Taking Your Kids to the Grocery Store

Taking Kids Grocery Shopping

What words come to mind when you think about grocery shopping with your children?

Chaos? Distraction? Battles, Exhausting?

If you answered “yes!” to any of these, you are not alone! Most parents would agree that any and all of these words may be applicable at times. But did you know that taking your children grocery shopping can be a wonderful learning experience for them? It is also one of the best things that you can do to discourage picky eating and encourage a more adventurous attitude towards food! So, since it is so beneficial to have them along, here are a few tips to make the experience more enjoyable, and less frazzling, for everyone.

Taking Kids Grocery Shopping
  1. Enter Prepared. Before leaving for the store look through your fridge and cupboards and come up with a list of the things you will need. This will reduce the chance of you forgetting something if you are distracted by your child and also reduces the temptation to purchase un-needed items just because they are on sale or look appetizing as you walk by them.
  2. Involve your children in planning.  Involve your child in making the list by allowing for them to plan ahead for ONE item they wish to buy. This will teach them the importance of planning ahead and takes away the grocery aisle battle of them constantly asking to add things to the cart. And if they do ask for an additional item while you are in the store, you have a calm and easy answer of “You already chose your item for today. Perhaps you would like to keep the new item in mind for next week when we come back.” A wonderful life lesson on many levels!
  3. Set ground rules. Remind your children before you enter the grocery store of the item they have added to the list and that there will not be any additional items to that for them to choose. Also let them know if you wish for them to sit in the cart or walk near you.
  4. Create teaching moments. When age appropriate, ask your child to choose 5 apples and 4 oranges, etc. This exercise helps with food recognition and counting skills and also gives them a sense of autonomy and purpose. Children love to feel able and needed!
  5. Offer new food exposure. In addition to your child’s chosen item, you may wish to let them choose one new fruit or vegetable they wish to try in the coming week. This is a great activity to increase their interest in trying a new food or “re-trying” a food they didn’t care for in the past.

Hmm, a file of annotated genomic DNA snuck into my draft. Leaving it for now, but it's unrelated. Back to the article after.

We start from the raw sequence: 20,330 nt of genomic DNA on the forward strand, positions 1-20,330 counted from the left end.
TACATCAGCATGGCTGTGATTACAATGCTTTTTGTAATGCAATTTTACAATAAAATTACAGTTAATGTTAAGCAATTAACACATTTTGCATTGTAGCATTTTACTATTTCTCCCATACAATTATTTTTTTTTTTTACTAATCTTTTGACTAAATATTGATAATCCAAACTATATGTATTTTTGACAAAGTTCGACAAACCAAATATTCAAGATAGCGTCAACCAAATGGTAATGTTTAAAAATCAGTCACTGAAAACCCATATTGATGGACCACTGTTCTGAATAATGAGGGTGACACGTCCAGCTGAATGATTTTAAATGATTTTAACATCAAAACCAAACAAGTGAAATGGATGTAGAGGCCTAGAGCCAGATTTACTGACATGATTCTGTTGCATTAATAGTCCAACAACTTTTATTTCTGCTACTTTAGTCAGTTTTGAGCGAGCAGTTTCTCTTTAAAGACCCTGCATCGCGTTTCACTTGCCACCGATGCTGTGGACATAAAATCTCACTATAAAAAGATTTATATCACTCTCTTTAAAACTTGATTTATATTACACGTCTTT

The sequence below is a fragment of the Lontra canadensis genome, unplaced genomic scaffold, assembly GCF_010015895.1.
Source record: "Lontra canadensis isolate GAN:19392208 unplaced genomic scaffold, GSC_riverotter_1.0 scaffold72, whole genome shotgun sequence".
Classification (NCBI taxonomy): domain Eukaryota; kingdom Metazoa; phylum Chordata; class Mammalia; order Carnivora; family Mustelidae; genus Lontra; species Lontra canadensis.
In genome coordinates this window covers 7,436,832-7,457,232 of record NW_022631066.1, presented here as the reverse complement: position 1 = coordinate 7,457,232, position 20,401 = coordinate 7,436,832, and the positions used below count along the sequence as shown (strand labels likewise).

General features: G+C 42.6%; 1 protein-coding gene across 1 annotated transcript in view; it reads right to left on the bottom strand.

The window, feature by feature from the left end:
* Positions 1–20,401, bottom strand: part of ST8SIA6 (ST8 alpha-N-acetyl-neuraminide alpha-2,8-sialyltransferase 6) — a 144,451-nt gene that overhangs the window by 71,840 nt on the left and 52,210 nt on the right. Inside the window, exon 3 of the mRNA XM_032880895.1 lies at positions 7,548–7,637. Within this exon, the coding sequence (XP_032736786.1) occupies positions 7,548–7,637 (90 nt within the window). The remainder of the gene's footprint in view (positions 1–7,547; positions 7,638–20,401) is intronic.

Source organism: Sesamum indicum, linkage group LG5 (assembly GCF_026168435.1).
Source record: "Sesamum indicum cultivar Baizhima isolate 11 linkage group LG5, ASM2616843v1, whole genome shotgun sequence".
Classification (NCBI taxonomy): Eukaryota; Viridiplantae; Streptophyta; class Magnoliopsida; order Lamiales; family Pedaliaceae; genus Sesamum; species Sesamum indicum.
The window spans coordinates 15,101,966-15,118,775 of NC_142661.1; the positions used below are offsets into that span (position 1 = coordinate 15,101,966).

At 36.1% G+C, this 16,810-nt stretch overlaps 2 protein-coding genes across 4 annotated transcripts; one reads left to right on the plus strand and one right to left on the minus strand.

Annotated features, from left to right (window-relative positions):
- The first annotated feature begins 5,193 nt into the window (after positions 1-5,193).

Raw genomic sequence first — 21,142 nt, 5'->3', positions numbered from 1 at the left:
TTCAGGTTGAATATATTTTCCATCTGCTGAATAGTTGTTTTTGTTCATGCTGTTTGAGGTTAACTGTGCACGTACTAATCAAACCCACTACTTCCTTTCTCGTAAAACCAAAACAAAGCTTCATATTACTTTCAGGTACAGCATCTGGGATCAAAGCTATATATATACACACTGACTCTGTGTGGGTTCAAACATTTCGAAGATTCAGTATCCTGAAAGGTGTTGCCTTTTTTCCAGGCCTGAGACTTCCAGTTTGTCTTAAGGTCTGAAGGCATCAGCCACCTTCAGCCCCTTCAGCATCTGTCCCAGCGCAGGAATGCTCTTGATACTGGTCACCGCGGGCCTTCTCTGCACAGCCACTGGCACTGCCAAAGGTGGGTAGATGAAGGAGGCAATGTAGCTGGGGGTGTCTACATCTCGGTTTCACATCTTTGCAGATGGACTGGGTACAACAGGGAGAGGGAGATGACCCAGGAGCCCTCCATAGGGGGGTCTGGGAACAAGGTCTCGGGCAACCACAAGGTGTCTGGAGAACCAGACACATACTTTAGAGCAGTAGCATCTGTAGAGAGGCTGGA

6. Take snacks. Aim to shop after early in the day or after nap time if possible. And no matter what time of day it is, it is best to have a snack along with you. Children tend to act out more when they are tired or hungry. In fact, that is true for most of us!
  7. Stay Focussed. Remember that your main attention needs to be on your children and your grocery list. If you start looking at your phone or chatting with a neighbor you happen to run into, your child is more likely to act out. We can set children up for success with our behaviour cues as adults.
Taking Kids Grocery Shopping

Although there may still be moments of chaos in any grocery trip with children in tow, I hope that these tips help keep your upcoming outings more manageable and enjoyable for everyone! Happy shopping!

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Contributor
Noelle is a mom of 6 year old twin boys and a 3 year old son. She is a Registered Dietitian with a passion for nutrition, fitness, and all things related to motherhood. Almost three years ago Noelle started her Instagram feed to give moms ideas of ways to make healthy choices for themselves and their little ones. Now in addition to sharing delicious and healthy recipes she talks about aspects of motherhood. From the early days of breastfeeding to grocery shopping with toddlers to making school lunches and everything in between! motherhoodandmeals.com


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